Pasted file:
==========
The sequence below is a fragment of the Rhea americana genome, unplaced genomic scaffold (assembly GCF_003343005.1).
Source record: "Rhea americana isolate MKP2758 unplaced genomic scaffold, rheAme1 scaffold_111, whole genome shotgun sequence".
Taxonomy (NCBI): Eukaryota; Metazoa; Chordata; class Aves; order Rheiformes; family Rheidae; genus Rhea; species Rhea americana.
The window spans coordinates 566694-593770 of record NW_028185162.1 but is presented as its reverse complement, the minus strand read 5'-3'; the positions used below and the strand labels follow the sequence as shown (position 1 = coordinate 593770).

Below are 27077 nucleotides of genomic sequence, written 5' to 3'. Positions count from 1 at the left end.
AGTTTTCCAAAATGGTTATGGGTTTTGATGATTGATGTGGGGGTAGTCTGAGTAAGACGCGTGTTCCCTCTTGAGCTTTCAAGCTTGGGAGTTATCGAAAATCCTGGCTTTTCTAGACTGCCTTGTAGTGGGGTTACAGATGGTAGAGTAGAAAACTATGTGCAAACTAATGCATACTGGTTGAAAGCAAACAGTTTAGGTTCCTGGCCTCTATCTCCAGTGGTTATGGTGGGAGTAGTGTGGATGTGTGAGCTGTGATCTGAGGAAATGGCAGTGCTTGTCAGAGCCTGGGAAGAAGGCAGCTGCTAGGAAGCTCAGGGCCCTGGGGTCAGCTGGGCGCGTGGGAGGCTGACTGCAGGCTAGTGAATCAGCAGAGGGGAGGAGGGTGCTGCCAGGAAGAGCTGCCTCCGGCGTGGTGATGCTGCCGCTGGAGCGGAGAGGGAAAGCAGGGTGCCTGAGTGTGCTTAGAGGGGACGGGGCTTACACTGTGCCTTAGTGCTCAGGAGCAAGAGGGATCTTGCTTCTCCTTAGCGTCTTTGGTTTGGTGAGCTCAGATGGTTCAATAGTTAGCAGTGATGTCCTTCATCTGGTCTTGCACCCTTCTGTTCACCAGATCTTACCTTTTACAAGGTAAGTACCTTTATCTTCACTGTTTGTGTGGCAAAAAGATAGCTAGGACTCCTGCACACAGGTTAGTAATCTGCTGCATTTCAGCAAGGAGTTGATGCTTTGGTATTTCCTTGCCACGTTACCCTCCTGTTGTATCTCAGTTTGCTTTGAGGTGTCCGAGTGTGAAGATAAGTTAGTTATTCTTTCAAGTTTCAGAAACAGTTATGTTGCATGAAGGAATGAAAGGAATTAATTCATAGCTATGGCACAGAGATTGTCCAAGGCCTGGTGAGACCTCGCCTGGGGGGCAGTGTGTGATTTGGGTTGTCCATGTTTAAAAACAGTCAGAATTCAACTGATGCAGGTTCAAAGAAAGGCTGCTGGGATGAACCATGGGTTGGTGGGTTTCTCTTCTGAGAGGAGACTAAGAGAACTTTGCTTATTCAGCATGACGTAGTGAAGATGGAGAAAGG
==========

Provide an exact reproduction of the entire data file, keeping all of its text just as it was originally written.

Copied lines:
The sequence below is a fragment of the Rhea americana genome, unplaced genomic scaffold (assembly GCF_003343005.1).
Source record: "Rhea americana isolate MKP2758 unplaced genomic scaffold, rheAme1 scaffold_111, whole genome shotgun sequence".
Taxonomy (NCBI): Eukaryota; Metazoa; Chordata; class Aves; order Rheiformes; family Rheidae; genus Rhea; species Rhea americana.
The window spans coordinates 566694-593770 of record NW_028185162.1 but is presented as its reverse complement, the minus strand read 5'-3'; the positions used below and the strand labels follow the sequence as shown (position 1 = coordinate 593770).

Below are 27077 nucleotides of genomic sequence, written 5' to 3'. Positions count from 1 at the left end.
AGTTTTCCAAAATGGTTATGGGTTTTGATGATTGATGTGGGGGTAGTCTGAGTAAGACGCGTGTTCCCTCTTGAGCTTTCAAGCTTGGGAGTTATCGAAAATCCTGGCTTTTCTAGACTGCCTTGTAGTGGGGTTACAGATGGTAGAGTAGAAAACTATGTGCAAACTAATGCATACTGGTTGAAAGCAAACAGTTTAGGTTCCTGGCCTCTATCTCCAGTGGTTATGGTGGGAGTAGTGTGGATGTGTGAGCTGTGATCTGAGGAAATGGCAGTGCTTGTCAGAGCCTGGGAAGAAGGCAGCTGCTAGGAAGCTCAGGGCCCTGGGGTCAGCTGGGCGCGTGGGAGGCTGACTGCAGGCTAGTGAATCAGCAGAGGGGAGGAGGGTGCTGCCAGGAAGAGCTGCCTCCGGCGTGGTGATGCTGCCGCTGGAGCGGAGAGGGAAAGCAGGGTGCCTGAGTGTGCTTAGAGGGGACGGGGCTTACACTGTGCCTTAGTGCTCAGGAGCAAGAGGGATCTTGCTTCTCCTTAGCGTCTTTGGTTTGGTGAGCTCAGATGGTTCAATAGTTAGCAGTGATGTCCTTCATCTGGTCTTGCACCCTTCTGTTCACCAGATCTTACCTTTTACAAGGTAAGTACCTTTATCTTCACTGTTTGTGTGGCAAAAAGATAGCTAGGACTCCTGCACACAGGTTAGTAATCTGCTGCATTTCAGCAAGGAGTTGATGCTTTGGTATTTCCTTGCCACGTTACCCTCCTGTTGTATCTCAGTTTGCTTTGAGGTGTCCGAGTGTGAAGATAAGTTAGTTATTCTTTCAAGTTTCAGAAACAGTTATGTTGCATGAAGGAATGAAAGGAATTAATTCATAGCTATGGCACAGAGATTGTCCAAGGCCTGGTGAGACCTCGCCTGGGGGGCAGTGTGTGATTTGGGTTGTCCATGTTTAAAAACAGTCAGAATTCAACTGATGCAGGTTCAAAGAAAGGCTGCTGGGATGAACCATGGGTTGGTGGGTTTCTCTTCTGAGAGGAGACTAAGAGAACTTTGCTTATTCAGCATGACGTAGTGAAGATGGAGAAAGG